A relationship between an agent and a client is about communicating, meeting expectations, and adapting to changing circumstances.
Like any relationship, that between a customer and a service provider is a give and take. The tricky part is knowing how much to give and how much to take, and when, and in what contexts. There are certain expectations that clients have of professionals, and that human beings in general have of each other.
It may be tempting to argue that the stakes are higher for you than for your potential clients. After all, if you fail to meet their expectations, you may lose their business. On the other hand, if they don’t meet whatever expectations you have, you will likely still work with them.
But it is important to see things from the client’s perspective. They don’t just want advice or problem-solving; they want a reliable professional and, at some level, personal relationship. They want to be able to trust you, and for you to be level with them.
This means that clients can put a lot of pressure on themselves, even when it is unnecessary. In addition to having expectations for you, they have expectations of themselves.
Some clients may conceive of themselves as well-read, as expert negotiators, as visionaries, or as idealists. They bring their own histories and preconceptions, dreams and biases, to each interaction. They have goals to accomplish and criteria to meet.
Meeting people, meeting challenges
Coming into such interactions can be daunting for agents and clients alike. Even though each person arrives with expectations, on some level, neither know what to expect. But this truth is exactly what allows you to build a strong client relationship.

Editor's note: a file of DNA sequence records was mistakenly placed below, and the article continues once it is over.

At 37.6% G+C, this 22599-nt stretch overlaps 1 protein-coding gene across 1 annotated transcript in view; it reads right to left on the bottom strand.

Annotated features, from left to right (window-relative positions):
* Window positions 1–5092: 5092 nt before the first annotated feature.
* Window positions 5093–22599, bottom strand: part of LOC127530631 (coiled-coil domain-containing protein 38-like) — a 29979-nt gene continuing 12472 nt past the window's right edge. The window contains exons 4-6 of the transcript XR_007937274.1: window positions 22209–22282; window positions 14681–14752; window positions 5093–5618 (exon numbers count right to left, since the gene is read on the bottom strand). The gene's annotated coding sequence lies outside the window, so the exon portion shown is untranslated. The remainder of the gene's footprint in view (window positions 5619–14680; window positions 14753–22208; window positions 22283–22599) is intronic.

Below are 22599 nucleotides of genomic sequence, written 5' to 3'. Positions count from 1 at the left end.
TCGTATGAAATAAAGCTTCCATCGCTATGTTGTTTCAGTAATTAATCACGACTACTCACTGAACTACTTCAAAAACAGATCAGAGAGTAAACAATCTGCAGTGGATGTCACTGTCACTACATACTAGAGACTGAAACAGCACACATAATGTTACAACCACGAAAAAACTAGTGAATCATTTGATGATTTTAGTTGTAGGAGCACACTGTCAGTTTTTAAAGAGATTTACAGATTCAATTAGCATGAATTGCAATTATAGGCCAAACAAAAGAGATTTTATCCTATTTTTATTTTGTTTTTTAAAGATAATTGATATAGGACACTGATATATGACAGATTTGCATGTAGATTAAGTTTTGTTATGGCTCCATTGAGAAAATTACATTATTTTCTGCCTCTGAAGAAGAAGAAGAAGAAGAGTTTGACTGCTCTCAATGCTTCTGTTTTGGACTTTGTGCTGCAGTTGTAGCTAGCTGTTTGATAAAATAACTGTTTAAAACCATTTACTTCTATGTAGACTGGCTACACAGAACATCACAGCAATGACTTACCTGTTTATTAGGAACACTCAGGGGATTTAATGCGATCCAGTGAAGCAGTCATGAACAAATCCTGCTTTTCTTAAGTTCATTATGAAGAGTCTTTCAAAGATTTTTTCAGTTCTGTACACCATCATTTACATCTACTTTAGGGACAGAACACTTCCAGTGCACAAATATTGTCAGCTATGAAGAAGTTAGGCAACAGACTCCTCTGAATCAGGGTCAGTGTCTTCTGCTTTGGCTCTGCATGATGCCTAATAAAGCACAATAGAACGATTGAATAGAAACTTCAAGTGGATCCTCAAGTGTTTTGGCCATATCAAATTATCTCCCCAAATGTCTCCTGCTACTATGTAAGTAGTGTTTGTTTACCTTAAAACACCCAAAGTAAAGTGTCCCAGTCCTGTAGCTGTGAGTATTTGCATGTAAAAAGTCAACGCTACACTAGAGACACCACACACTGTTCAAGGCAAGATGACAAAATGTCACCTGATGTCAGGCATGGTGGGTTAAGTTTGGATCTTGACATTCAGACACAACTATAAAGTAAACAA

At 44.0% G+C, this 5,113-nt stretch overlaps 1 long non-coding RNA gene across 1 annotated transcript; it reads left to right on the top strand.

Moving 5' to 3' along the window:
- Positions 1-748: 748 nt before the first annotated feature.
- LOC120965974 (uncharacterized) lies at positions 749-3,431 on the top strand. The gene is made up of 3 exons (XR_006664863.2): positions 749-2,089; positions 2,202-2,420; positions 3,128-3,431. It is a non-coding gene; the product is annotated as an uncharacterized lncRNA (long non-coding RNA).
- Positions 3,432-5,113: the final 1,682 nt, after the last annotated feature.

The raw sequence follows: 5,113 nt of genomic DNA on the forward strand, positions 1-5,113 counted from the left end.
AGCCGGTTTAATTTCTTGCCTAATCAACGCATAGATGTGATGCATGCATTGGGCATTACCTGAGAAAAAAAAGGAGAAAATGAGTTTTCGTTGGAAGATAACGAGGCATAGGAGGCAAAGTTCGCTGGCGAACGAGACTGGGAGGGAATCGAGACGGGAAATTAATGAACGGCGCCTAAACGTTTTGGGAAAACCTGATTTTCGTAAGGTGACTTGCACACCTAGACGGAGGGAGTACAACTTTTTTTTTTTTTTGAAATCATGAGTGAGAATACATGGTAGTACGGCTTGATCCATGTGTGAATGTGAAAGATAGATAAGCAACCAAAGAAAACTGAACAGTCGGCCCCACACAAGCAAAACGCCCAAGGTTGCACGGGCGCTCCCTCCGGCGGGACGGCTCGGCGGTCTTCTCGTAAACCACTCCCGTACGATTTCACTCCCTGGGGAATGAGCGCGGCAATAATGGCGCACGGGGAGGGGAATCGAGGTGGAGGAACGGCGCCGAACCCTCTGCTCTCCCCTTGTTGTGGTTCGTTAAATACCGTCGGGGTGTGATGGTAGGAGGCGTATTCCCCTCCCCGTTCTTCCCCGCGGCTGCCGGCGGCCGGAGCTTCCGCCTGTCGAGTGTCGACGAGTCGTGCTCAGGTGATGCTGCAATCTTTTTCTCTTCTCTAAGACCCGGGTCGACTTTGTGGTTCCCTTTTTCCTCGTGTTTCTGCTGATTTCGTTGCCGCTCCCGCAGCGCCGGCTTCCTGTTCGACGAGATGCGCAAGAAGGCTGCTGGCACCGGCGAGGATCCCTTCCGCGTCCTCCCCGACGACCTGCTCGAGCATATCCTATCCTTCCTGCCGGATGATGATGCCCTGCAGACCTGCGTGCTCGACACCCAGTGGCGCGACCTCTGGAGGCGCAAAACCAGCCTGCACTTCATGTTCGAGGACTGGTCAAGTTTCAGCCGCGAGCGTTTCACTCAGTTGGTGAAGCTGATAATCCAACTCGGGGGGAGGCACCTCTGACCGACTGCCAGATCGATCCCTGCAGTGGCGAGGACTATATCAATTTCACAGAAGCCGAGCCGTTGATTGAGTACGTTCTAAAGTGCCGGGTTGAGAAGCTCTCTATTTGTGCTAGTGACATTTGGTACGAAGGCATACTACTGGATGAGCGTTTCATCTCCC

You need to meet each client in their individual situation. You have a wealth of expertise and insight, but not all you have to offer will be useful to a particular client. Even beyond your education and experience in the real estate world, you come to the table with a completely unique background and life history, as will each of your clients.
It is important to acknowledge where your own biases lie, and to be aware of areas of which you have only a provisional understanding. Do your best to educate yourself on your blind spots, and realize that you can learn as much from your clients as they can learn from you.
The hallmark of a successful relationship is that you can learn from each other. You both have something to offer. Admittedly, it is you who are actually providing a paid service, but each client you serve will enrich your ability to serve both current and future clients.
There are two basic mindsets in learning: a growth and a fixed mindset. A fixed mindset touts inborn abilities and traits, immutable characteristics. Under this mindset, what you have to offer is cut and dry.
In terms of a growth mindset, however, the situation changes. Relationships are not static. They are objects to be developed for mutual benefit. Each day you spend with a client can be a positive product of the day before.
With this attitude, you will encourage both yourself and your client to keep working with each other. Instead of simply working toward an end goal, work on personal development along the way. This means developing your client relationship so that current clients become recurring clients and you and your client base each continue to grow.